Following up on last week’s blog, we decided it would be a good idea to make students and families aware of some “lesser known” colleges that are actually really great! Inspired by Loren Pope’s book, “Colleges That Change Lives,” college counselors are often trying to expand the minds of students and families by suggesting colleges they may not have heard of. With over 3,000 colleges in the United States alone, there are many more schools out there than you can name. And since we at Campus Bound know that it’s really all about the “fit” of a school, we urge you to consider schools that may be new to you. The schools that Loren Pope writes about in his book are places where students thrive. They are schools that have high graduation rates and that their graduates rave about. They are the schools with happy students, the schools you may not know about, but should.
One of the biggest mistakes parents and students can make in the college search and application process is listening to the advice of unqualified people. The title of this blog is meant to be humorous, but in reality, it happens quite a bit. Someone who went to a particular college years ago may have strong feelings about and memories of the school that just aren’t relevant now. Or, a family member may have heard something about a college once that left a bad taste in their mouth. But that information is completely unrelated to what your experience would be like there. The point of this blog is, take what others say with a huge grain of salt.
When the news first broke earlier this week about the scandal in college admissions, we here at Campus Bound were, as I imagine was the case for many of you, appalled. Even for those of us in this industry, it is hard to believe that people would go to such great lengths to guarantee admission to a particular university. I have wanted to write about this news from so many different angles — and I hope it is obvious that Campus Bound, and in fact most counselors in our industry, would never even consider participating in such unethical practices. The people involved in this admissions scandal are not representative of the majority of college counselors, coaches, or parents.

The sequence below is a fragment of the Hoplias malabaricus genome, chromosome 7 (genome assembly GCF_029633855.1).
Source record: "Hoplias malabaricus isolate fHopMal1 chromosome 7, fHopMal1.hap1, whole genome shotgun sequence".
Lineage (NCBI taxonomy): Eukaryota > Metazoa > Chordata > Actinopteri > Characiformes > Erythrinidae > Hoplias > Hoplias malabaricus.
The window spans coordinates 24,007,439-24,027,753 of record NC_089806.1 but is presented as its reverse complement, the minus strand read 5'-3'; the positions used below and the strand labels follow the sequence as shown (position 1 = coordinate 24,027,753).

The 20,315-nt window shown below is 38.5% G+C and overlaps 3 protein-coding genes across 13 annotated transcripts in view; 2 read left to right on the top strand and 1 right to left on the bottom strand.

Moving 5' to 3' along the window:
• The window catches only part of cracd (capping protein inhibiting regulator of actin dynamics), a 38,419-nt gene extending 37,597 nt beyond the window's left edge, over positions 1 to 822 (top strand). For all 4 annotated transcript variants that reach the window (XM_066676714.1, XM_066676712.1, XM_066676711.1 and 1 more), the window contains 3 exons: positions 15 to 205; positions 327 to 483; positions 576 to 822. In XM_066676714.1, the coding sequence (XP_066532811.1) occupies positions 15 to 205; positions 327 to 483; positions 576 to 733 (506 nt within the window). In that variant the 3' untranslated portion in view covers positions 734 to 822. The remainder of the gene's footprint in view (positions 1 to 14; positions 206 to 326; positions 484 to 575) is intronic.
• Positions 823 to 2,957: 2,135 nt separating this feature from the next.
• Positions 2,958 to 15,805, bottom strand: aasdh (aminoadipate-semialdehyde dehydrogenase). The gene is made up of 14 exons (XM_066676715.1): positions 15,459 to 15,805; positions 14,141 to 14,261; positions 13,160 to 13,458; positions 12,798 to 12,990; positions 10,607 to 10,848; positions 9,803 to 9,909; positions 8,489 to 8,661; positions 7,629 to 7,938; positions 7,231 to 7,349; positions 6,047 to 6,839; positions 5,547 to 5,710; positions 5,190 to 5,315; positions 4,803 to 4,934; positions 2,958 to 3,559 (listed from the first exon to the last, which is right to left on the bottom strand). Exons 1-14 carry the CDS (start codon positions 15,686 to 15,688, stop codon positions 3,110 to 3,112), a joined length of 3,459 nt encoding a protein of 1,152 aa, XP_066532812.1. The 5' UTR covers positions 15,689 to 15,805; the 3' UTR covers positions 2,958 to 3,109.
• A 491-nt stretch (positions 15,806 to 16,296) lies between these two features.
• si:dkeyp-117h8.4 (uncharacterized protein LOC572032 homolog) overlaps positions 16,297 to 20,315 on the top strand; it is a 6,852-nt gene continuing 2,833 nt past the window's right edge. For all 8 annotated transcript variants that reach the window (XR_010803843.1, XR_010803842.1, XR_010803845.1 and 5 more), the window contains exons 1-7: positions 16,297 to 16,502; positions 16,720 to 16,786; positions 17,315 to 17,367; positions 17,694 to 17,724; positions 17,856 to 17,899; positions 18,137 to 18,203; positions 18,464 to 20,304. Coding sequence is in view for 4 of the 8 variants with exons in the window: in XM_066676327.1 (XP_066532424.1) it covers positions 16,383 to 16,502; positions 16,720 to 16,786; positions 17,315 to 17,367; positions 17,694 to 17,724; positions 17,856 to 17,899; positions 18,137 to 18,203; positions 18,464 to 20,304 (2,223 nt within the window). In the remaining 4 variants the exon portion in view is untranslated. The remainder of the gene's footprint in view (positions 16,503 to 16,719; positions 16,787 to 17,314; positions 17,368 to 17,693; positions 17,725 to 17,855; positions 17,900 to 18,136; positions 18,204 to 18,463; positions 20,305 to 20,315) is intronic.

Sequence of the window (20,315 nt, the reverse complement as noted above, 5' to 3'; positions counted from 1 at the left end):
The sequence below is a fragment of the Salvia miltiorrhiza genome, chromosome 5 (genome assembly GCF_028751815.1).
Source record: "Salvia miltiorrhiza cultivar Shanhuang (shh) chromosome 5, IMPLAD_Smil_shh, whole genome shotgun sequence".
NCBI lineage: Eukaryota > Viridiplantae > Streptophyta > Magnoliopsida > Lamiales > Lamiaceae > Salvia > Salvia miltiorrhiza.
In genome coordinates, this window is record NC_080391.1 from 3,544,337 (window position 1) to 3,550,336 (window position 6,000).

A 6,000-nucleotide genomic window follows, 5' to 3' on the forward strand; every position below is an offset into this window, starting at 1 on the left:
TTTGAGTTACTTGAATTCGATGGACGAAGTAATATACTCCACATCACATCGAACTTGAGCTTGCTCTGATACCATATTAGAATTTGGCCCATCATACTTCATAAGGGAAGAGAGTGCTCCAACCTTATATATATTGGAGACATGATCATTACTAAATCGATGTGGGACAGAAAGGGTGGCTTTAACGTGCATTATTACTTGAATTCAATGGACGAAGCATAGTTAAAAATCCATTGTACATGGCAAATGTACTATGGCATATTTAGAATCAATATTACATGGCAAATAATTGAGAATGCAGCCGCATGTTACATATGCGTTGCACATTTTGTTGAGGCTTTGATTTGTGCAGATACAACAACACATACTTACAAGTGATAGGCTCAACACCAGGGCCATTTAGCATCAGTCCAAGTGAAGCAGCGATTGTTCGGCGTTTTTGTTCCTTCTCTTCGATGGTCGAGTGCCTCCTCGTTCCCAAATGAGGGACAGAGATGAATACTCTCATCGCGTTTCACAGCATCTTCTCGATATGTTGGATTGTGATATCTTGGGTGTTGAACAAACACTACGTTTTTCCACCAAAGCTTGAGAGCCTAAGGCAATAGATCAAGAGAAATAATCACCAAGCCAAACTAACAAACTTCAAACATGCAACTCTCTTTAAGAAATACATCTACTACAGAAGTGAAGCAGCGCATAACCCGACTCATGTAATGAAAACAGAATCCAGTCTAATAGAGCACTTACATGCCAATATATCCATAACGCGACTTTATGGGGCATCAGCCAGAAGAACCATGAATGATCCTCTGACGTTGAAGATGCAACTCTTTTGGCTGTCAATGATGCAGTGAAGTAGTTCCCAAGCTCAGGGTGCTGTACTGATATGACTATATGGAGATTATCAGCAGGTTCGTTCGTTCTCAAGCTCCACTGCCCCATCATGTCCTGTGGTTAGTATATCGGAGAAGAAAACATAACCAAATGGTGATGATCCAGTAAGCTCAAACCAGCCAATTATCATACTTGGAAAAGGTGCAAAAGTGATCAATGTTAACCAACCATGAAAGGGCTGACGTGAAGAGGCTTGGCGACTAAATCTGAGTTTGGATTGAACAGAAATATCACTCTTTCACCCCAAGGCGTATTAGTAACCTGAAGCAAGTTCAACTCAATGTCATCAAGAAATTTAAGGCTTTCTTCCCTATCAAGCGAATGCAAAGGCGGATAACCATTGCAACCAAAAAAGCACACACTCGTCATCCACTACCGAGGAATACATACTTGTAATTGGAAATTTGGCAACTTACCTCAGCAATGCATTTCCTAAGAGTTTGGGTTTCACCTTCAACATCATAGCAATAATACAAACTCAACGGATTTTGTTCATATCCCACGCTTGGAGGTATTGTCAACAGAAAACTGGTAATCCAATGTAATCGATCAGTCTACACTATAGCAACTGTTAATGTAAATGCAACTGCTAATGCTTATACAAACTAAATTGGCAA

Many eager juniors are kicking off the college process by taking an official SAT or ACT. Before you do, however, we offer some important and practical advice to consider.
This is the time of year when juniors tend to kick off the college process. During their first meeting with us, we college counselors ask them, “have you thought about where you’d like to attend college?” We ask about the size of the school they would prefer, what they’d like to study, etc. And then we ask, “Do you know where you’d like to be located for college? What part of the country/ what state(s)? And, in my experience, around 75% of students say, “Someplace warm!”
The college process can bring up some complicated feelings for both students and parents, and there are different ways students express themselves. In this blog, we outline three “typical” difficult students and tell you what is really going on. We also tell you how you can have these conversations with your kids, and how Campus Bound can help.
You’ve worked hard on your college list and applications. You researched schools, visited as many as possible and have even written your essays and submitted all, if not most, of your applications. But this time of year, the inevitable “What if?” can set in. Parents can succumb to it just as easily as students. “What if the ideal college is out there and we just haven’t found it?” “What if I don’t get accepted anywhere?” “What if we don’t get any financial aid?”
It will be here before you know it; you will be handed a booklet, or given a website to view, and told to pick your courses for next year. This can cause the common “deer in the headlights” look. How do you even begin? In this previous blog, we outlined some common questions that students have when selecting their courses for the following year so be sure to read that, but in this blog, we will give step-by-step directions for how to make the best decisions about course selection for you.
The majority of selective four-year colleges are going to ask applicants to provide teacher recommendations. It’s smart for students to think about these in advance and not wait until the last minute to ask for them. In this blog, we outline the 5W’s of college recommendations.
Many students and families will face a waiting period after college admission applications have been submitted and before the admission decision has been rendered. This is a perfect opportunity for families to familiarize themselves with the financial side of the college selection process and begin planning on the financial commitment to come.